4. I’ve Been Expecting You (1998) – Robbie’s second solo album is a classic, with perennial favorites like Strong, No Regrets, Millenium, Win Some Lose Some, She’s the One and Jesus in a Camper Van. Really, there are no stinkers on this album and it could easily be higher on this list… but I think that it’s very much of it’s time, as well, in terms of sound and Rob’s state of mind. As such, while I adore all those tracks I listed above, as an album it feels a little lighter than the ones I’ve ranked ahead of it. Still, a great one.

5. The Heavy Entertainment Show (2016) – This one is a slightly meandering effort, with a dizzying array of music styles. There are some truly great tracks on this one, with my favorites being Party Like A Russian, Love My Life, Sensitive, Hotel Crazy, David’s Song, Best Intentions and Bruce Lee. There aren’t any tracks that I hate but there are a few that are of the “B-Side” variety. Overall, it’s a really solid effort that I think will be more appreciated as time goes on.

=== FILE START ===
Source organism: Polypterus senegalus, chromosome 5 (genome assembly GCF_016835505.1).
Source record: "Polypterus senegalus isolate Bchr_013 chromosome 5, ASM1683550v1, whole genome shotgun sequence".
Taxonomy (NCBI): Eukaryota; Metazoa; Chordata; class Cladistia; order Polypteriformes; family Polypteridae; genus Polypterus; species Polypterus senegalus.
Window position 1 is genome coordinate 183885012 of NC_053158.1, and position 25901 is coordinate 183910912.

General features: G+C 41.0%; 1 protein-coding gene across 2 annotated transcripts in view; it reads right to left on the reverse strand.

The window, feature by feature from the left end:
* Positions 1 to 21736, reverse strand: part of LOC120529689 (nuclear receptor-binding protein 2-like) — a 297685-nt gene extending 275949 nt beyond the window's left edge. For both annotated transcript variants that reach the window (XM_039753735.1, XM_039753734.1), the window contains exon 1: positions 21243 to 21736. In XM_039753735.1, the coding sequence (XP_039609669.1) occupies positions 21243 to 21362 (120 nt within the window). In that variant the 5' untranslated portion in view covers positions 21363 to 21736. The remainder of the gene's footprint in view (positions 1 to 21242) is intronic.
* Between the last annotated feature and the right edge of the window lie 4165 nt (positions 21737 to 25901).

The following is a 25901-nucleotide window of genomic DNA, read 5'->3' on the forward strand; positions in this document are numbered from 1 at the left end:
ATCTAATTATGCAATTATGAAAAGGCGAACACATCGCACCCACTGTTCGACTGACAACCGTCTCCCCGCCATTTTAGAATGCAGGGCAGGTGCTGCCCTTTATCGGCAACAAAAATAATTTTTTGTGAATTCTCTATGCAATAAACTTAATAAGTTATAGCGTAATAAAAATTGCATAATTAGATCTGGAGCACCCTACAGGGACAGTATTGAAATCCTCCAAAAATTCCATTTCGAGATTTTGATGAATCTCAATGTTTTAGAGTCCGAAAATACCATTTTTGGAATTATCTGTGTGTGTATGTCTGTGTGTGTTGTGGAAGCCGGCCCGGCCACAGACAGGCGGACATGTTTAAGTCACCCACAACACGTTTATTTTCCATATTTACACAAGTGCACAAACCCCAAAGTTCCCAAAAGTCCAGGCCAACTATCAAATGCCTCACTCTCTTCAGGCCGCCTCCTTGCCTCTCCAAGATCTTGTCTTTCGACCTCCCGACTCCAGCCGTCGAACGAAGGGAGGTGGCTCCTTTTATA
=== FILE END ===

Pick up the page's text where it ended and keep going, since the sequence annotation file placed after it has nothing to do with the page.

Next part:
6. Under the Radar, Volume 2 (2017) – A much stronger effort than the first volume in this series of albums that consist of unreleased tracks, B-sides and Demos. The first half of this album is filled with great tracks: Satellites, Eyes on the Highway, Speaking Tongues, Andy Warhol and my personal favorite, Numb. That’s not to say the album as a whole is a terrific one as the back half is mostly stuff that’s pretty forgettable. Still, I do listen to the first 8 or 9 tracks pretty frequently – even Rob’s cover of 9 to 5, which sounds like he’s having a hell of a time at a Karaoke bar, is fun.